DSCF3078the oude singel canal, leiden

Boarding the train at Cologne Central Station with only one change in Utrecht, The Boy and I settled into our seats and promptly fell asleep. An hour later I was woken up by border control. I sleepily handed over my passport and waited, keeping an eye open so I wouldn’t drift back into dreamland without having my precious maroon book filled with stamps and visas back in my possession. But it never came. The guard with our IDs was now muttering something into his phone. Still slumped in my seat, I cast a glance towards The Boy. It was probably him they were after; his appearance always seems to unsettle particular members of society. Then I heard my surname being spelled out phonetically.

Well, I never! I announced in mock indignation as two more guards hurried down the aisle to our seats. Truly bemused, I sat up and watched as the three guards attempted to unpeel the page of my passport where my photo lay. I usually know how this plays out so I decided to speed up the charade.

Gentlemen.’
The three guards looked up.
‘What are you looking for? Perhaps I may be of assistance.’
Just some technicalities‘, the first guard responded.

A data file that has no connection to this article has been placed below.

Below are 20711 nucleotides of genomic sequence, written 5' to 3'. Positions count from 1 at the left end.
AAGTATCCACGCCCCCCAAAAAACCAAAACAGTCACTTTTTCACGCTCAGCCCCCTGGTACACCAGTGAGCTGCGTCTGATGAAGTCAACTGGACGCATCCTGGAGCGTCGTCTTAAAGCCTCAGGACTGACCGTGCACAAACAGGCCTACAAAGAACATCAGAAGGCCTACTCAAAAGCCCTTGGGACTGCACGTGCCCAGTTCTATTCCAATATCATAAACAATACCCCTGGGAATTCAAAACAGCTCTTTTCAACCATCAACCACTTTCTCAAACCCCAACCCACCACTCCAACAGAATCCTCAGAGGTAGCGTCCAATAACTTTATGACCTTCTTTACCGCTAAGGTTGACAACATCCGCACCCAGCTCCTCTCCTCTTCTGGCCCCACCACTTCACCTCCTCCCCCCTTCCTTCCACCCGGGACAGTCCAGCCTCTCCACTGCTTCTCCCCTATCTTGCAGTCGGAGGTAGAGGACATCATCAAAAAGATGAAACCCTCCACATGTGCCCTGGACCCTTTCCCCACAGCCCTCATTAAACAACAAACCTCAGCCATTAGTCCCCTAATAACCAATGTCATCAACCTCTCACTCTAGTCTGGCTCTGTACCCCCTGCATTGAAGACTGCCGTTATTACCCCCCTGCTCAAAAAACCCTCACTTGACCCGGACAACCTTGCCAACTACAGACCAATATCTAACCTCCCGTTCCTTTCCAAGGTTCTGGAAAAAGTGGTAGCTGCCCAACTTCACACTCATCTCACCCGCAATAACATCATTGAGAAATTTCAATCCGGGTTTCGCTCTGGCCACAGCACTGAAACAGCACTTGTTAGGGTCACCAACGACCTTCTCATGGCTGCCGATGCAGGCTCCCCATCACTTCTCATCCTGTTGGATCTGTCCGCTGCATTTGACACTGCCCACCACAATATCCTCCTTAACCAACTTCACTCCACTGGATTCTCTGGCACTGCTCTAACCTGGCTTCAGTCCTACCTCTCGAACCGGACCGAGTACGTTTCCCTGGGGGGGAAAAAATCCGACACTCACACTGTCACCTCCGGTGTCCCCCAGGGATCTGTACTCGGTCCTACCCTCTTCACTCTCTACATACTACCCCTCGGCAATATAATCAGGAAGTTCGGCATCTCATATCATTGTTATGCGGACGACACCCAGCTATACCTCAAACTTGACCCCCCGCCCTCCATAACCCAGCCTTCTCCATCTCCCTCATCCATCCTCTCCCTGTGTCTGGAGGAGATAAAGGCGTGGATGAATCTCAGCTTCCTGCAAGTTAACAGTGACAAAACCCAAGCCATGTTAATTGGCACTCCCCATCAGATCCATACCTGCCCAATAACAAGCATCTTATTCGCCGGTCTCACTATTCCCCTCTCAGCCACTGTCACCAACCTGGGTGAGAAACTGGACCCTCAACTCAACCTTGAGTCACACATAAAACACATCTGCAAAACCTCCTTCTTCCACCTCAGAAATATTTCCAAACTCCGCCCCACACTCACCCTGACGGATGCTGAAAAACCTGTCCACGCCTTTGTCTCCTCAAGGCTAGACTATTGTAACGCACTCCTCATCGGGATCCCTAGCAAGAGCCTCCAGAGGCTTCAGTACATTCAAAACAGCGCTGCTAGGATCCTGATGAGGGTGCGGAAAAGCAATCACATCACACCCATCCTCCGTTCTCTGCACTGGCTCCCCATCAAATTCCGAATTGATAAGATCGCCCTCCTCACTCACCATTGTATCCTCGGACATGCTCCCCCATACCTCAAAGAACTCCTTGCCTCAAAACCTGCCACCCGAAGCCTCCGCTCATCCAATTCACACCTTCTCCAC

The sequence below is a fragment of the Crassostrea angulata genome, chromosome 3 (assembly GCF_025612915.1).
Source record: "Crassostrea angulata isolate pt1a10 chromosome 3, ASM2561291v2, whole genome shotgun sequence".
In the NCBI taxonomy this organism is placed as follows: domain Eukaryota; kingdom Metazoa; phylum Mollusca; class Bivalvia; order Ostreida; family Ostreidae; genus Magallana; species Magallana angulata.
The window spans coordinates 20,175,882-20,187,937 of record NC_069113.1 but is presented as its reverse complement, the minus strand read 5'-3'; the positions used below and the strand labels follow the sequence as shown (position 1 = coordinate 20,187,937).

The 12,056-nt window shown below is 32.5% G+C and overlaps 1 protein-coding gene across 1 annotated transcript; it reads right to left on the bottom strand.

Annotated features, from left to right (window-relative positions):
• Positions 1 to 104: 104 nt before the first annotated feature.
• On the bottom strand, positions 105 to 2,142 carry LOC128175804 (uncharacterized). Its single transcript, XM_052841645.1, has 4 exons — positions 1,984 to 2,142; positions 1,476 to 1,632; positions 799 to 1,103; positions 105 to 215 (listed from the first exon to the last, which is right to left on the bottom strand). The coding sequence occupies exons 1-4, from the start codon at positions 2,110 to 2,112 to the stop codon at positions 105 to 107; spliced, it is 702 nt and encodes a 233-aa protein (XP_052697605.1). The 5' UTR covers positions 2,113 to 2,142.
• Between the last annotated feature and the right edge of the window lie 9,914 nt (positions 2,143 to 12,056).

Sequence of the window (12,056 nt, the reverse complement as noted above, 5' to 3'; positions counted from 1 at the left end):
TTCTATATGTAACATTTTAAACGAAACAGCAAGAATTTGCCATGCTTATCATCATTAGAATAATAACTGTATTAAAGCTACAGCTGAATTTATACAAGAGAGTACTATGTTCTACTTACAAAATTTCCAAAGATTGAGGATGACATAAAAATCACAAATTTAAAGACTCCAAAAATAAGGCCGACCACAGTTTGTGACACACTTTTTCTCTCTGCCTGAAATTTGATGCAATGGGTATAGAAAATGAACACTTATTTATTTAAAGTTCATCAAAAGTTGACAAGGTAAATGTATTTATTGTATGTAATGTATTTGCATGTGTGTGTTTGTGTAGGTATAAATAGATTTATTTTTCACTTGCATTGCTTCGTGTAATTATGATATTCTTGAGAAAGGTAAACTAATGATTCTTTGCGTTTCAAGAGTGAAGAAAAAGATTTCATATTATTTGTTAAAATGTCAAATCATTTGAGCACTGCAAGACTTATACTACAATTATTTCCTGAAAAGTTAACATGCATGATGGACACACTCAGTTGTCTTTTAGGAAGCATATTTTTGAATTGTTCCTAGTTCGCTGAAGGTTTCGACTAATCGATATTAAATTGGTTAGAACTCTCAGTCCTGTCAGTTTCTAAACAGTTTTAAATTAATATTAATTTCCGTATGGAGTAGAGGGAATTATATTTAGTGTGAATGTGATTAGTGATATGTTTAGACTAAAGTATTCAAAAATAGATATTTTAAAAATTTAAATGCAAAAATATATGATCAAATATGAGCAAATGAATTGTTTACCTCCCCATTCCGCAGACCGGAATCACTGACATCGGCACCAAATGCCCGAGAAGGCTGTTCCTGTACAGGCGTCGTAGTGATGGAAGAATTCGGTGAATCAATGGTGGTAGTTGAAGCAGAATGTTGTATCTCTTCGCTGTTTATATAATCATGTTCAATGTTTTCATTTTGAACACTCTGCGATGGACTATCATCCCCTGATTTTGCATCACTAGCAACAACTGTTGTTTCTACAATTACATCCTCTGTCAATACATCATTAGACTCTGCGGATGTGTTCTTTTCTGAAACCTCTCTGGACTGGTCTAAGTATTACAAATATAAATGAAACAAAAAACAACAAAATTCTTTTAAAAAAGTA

He handed me back my passport. I watched him walk off before mimicking his words to The Boy. Just some technicalities. LOL.

DSCF3361‘technicalities’

In the evening a work colleague invited me to dinner with members of the Space Generation Advisory Council. Stuffing my face with all-you-can-eat sushi, we talked about space, living in Leiden and life in the Netherlands in general. All-you-can-eat sushi is some next-level dining, let me tell you. The trick is trying to order just enough food because anything left over will be charged at a premium. This meant a group of us holding our bellies, trying to eat the final morsels, weary because we had too much food. Best first world problem ever. After two hours of food, The Boy and I excused ourselves, groaning, and went to walk it off down one of Leiden’s many canals.

DSCF3180 dutch clogs. of course.

The next morning we got a bus to Katwijk, a coastal town northwest of Leiden with a seaside resort. It was a good thing I hadn’t swapped my scarf for a swimsuit because the beach was so cold and so unbelievably windy. We huddled together in the sand and watched dog walkers, horse riders, joggers and kitesurfers brave the less-than-optimal weather. 

kitesurferrather you than me

DSCF3183shell art on someone’s house, katwijk

We decided to take the train into Amsterdam as it was only 30 minutes away. This part of our journey had been completely unplanned so we decided to be spontaneous about it and find somewhere to sleep once we’d reached the capital. Worst idea ever. Not only was it Saturday, an already busy day in the history of hospitality, but it was also the weekend of the 2014 Nuclear Security Summit in The Hague where Barack Obama and his friends would discuss how to prevent nuclear terrorism. Big stuff indeed. As a result, pretty much every single room was booked. Hostel staff turned us away and signs saying ‘No Vacancies’ stood in front of many hotels. There was even a point where a dodgy man offered to host us in his own room. I could see The Boy wavering so I dragged him out of there. Nuh-uh, not happening, mate.